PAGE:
Tysabri is a monoclonal antibody aimed at reducing the capabilities of the immune system, since if you believe that MS is a totally auto-immune disease, you also think that the bodies immune system has gone haywire and is attacking the body itself.

Taking antibiotics does not effectively strengthen the immune system, but by Killing the CPn infection which causes so many diseases in genetically inclined people, it helps the immune system to work properly. For instance, I used also to have asthma and hayfever and very bad reactions to mosquito and cat flea bites. Now I don't have any of that: I still get bitten as much by mosquitoes, but I hardly notice, whereas before I would get great big weeping blisters on my arms or legs.

Do you know how many people tried your ABX regime yet?
How about their outcomes? Is there a quick overview available somewhere on the internet (like name, regime, duration of ABX intake, statechange)?
Do some people get worse on ABX?
Could you say something about an average improvement (like 1 EDSS or so)?

Lots of people are trying it and many end up writing to me, however, there has only been one small trial at Vanderbilt University, involving people with SPMS and this didn't use metronidazole. You can find it somewhere in the antibiotics section here. The best place to look is on CPn Help. You won't find a table, you will have to look through both Patient Stories and people's blogs. The people who immediately spring to mind, apart from myself, are Katman, who posts here as well, and LifeontheIce, who also posts in both places. Katman is married to a doctor, like me, and 'Ice is one.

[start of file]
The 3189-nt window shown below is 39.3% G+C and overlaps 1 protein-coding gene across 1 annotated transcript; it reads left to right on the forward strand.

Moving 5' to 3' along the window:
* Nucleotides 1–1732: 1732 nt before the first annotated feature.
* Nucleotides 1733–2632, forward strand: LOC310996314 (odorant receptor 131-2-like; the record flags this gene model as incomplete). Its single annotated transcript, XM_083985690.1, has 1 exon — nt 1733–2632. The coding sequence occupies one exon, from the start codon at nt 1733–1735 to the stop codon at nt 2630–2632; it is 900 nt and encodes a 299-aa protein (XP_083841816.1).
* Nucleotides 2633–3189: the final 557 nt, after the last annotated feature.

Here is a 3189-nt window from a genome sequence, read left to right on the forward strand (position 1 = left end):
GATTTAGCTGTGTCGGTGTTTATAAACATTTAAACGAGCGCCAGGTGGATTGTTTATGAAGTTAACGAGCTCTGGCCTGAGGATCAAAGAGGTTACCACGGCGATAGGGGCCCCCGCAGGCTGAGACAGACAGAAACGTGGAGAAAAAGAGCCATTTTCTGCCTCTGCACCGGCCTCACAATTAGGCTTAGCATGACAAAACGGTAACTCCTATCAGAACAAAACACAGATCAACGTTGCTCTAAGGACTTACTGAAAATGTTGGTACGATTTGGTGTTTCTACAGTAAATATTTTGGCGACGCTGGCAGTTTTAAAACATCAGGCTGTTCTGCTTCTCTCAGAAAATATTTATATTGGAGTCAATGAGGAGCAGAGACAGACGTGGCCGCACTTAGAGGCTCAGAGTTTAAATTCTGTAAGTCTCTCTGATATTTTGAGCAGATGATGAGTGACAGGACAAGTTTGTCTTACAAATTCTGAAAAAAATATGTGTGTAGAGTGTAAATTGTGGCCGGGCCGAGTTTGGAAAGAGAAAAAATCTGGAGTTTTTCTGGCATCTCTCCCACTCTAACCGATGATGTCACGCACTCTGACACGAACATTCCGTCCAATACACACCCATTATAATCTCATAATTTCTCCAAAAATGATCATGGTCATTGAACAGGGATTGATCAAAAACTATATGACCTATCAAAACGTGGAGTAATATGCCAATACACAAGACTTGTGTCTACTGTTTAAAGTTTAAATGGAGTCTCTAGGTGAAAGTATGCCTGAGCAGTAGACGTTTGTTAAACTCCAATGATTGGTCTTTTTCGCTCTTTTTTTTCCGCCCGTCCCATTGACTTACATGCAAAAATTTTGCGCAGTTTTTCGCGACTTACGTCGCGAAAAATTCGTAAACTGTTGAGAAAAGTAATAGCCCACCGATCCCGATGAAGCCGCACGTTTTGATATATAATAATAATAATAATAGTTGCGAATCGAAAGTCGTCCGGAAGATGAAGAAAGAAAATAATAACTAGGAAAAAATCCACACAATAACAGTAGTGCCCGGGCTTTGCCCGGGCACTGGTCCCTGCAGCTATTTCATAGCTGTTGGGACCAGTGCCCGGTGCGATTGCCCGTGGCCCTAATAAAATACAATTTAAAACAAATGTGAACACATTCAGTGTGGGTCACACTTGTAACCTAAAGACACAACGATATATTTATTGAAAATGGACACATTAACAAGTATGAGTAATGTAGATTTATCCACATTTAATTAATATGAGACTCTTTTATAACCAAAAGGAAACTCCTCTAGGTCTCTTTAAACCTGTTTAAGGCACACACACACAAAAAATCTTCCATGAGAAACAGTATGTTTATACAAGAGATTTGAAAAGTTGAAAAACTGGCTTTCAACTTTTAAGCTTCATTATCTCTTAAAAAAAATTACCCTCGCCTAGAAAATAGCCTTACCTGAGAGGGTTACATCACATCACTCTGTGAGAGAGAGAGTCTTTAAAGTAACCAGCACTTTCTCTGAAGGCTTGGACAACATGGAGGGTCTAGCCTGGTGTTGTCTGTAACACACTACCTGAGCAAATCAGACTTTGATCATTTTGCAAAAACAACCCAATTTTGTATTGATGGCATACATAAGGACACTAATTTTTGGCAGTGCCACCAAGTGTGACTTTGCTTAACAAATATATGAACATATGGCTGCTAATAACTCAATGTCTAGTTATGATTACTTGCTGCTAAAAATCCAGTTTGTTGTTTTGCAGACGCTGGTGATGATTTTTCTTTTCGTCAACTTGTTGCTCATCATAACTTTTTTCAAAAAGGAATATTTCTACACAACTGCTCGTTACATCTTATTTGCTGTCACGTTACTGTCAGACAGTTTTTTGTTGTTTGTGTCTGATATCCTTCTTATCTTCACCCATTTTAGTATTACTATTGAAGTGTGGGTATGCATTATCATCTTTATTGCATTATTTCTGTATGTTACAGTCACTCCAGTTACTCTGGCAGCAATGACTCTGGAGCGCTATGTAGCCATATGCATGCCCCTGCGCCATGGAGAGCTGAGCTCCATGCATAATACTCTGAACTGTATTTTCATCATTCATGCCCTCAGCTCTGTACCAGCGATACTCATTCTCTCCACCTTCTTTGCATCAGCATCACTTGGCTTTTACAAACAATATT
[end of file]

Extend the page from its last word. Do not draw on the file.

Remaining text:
I don't know of anyone who gets worse on ABX, unless they are non-compliant. It is possible that someone with RRMS might get a relapse in the early stage of treatment, especially if they get a bout of flu or something similar, but by no means everyone.

No worries about spelling my name wrong, the most usual mistake is just to leave the last letter off completely!

Sarah
An Itinerary in Light and Shadow Completed Dr Charles Stratton / Dr David Wheldon abx regime for aggressive secondary progressive MS in June 2007, after four years. Still improving with no relapses since starting. Can't run but can paint all day.
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Postby SarahLonglands » Sat Jan 06, 2007 8:31 am

Tysabri is a monoclonal antibody aimed at reducing the capabilities of the immune system, since if you believe that MS is a totally auto-immune disease, you also think that the body's immune system has gone haywire and is attacking the body itself.

Taking antibiotics does not effectively strengthen the immune system, but by Killing the CPn infection which causes so many diseases in genetically inclined people, it helps the immune system to work properly. For instance, I used also to have asthma and hayfever and very bad reactions to mosquito and cat flea bites. Now I don't have any of that: I still get bitten as much by mosquitoes, but I hardly notice, whereas before I would get great big weeping blisters on my arms or legs.